Setting up community-directed treatment with ivermectin (CDTI): how it works and who does what
Selecting and training volunteers
The process begins when a health worker visits the chief of an affected community. Together they arrange a meeting with the entire community. At the meeting, the concept of community-directed treatment with ivermectin is explained.
The community then meets and decides if they want to adopt the strategy. If they decide they do want to go ahead, they decide when it is convenient for them to distribute ivermectin, and how and where treatment would take place. Communities also decide who among them they want to put forward for training as community-directed distributors or CDDs, and how to remunerate the CDDs within their cultural context.
The community informs the health worker of a preferred date for training the new CDDs. Training is carried out by the health workers, who usually train people from several different communities at the same time. The health workers are themselves trained at special training workshops run by the ministry of health, non-governmental development organizations (NGDOs).
CDDs are trained to:
- conduct a census
- use measuring sticks to estimate how many ivermectin tablets to give
- detect and treat minor side effects
- refer cases of severe adverse events to the nearest health facility
- fill in household treatment forms
- keep records
- report about the treatment campaign.
CDDs also learn about the criteria for exclusion to ivermectin treatment, and about the storage and management of the ivermectin tablets.
When the instruction is complete, the newly trained CDDs conduct a census of their community. They record the results in a notebook or in a printed community register, which is usually kept in the home of the community chief or with the CDD. The results tell the CDD how many ivermectin tablets are needed.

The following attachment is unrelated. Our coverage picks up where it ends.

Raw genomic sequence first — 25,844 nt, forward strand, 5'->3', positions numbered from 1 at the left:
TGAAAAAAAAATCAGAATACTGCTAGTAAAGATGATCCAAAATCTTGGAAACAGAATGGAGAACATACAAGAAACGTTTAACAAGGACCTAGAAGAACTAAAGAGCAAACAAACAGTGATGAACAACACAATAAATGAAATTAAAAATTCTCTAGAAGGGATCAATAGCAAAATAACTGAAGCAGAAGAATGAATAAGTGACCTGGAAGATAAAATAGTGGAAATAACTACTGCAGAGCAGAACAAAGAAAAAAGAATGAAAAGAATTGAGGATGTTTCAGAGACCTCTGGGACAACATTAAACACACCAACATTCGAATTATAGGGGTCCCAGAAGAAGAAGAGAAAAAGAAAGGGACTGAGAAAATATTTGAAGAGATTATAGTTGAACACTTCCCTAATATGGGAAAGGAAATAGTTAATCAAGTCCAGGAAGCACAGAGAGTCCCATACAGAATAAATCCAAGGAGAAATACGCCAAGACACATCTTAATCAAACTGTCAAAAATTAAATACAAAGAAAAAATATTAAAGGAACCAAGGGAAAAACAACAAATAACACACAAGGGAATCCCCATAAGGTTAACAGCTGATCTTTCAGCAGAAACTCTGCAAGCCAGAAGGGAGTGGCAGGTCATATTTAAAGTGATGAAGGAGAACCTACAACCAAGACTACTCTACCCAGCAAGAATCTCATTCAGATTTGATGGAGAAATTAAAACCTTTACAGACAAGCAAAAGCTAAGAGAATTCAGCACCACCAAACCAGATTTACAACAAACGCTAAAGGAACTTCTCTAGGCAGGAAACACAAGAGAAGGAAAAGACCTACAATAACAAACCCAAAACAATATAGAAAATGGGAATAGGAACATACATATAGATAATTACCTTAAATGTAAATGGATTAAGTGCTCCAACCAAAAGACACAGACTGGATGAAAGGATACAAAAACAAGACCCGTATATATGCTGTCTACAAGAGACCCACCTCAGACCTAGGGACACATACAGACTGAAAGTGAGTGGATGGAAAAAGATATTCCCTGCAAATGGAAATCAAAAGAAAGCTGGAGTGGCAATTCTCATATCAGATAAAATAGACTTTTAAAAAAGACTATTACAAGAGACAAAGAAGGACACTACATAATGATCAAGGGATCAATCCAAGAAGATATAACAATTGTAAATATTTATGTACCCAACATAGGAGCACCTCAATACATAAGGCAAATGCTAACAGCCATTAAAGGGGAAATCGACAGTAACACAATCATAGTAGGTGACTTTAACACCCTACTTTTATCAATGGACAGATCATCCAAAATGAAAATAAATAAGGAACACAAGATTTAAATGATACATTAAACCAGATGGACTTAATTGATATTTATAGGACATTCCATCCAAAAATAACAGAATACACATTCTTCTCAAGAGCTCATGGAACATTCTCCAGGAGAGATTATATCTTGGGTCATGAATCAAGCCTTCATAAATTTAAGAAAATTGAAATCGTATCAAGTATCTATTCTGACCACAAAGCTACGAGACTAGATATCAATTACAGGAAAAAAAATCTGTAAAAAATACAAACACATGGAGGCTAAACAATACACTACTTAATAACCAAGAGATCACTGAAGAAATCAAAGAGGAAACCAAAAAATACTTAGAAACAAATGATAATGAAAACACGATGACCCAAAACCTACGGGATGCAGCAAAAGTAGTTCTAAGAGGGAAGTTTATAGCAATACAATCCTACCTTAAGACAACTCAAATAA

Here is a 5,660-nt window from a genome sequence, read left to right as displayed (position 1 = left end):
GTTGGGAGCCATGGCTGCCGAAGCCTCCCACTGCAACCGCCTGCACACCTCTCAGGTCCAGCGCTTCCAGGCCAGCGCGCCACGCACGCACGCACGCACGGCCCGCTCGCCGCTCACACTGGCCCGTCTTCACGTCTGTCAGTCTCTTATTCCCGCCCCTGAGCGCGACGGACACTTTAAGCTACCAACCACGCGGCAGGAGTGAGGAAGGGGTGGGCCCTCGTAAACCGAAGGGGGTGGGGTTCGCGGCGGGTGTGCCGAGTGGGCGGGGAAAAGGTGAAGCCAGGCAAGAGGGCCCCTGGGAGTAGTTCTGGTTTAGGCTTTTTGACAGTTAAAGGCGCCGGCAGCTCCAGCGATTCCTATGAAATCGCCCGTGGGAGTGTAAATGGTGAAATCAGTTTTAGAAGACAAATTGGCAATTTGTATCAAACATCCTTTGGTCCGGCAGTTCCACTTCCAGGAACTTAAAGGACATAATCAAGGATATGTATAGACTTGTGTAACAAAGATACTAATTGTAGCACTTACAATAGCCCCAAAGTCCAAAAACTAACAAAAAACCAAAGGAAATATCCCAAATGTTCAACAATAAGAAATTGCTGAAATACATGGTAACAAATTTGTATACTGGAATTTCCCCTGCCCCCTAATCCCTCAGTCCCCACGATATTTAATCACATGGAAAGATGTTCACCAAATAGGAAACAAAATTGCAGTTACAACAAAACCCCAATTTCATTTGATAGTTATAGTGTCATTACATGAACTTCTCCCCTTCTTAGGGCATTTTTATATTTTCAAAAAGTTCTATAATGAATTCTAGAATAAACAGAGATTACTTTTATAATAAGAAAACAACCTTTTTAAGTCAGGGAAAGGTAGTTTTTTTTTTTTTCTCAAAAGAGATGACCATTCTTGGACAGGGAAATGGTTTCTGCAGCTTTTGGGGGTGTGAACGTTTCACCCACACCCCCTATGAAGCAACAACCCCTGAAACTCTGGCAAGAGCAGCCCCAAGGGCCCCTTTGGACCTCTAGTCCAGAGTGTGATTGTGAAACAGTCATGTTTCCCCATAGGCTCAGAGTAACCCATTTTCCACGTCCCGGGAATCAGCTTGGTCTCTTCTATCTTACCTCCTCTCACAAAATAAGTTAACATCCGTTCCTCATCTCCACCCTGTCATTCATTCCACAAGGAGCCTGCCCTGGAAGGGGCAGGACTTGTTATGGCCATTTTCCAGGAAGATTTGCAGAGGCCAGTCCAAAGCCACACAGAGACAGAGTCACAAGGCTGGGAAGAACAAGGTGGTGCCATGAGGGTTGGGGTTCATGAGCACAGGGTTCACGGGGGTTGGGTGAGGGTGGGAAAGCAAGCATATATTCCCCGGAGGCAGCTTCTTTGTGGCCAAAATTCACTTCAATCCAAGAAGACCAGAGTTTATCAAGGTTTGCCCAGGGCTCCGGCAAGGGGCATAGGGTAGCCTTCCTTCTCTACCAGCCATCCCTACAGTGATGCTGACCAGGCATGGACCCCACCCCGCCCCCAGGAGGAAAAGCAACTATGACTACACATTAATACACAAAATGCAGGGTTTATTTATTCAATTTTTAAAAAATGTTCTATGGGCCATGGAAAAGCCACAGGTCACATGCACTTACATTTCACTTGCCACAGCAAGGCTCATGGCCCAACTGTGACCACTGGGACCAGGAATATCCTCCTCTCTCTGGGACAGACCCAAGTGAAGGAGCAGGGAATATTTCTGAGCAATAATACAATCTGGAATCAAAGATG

Collecting and distributing treatment
The entire community decides on the dates of the ivermectin distribution. The CDDs then collect the ivermectin tablets from the nearest health post on a date previously agreed with the health workers. The delivery of ivermectin from the country’s port of entry to the health post is arranged by the Onchocerciasis Task Force, which is made up of the national or local government and the NGDOs working in the country.
The CDDs begin distributing the tablets on the dates agreed by the community. Virtually all eligible people in the community are treated. The CDDs monitor any adverse reactions and treat cases of minor reactions where possible. They refer any difficult or severe cases to the nearest health facility. The CDDs then complete the treatment record forms and return a copy of these forms to the health post from where they collected the ivermectin. Health workers monitor the treatment records during visits to the communities.
Repeating treatment each year
A single dose of ivermectin has to be taken once a year for 16–18 years to break transmission of the parasite that causes onchocerciasis. This is because the drug only kills the larval forms of the parasite (microfilariae) and not the adult worms, which can live for around 14 years in the human producing more microfilariae each day. It is only when the adult worm dies naturally that a person is free of infection. However, as the microfilariae are responsible for most of the symptoms, a single dose of ivermectin is enough to relieve the intense itching and to halt progressions towards blindness and severe skin rashes caused by the disease.
To carry out their duties effectively, the CDDs are re-trained every year or every two years.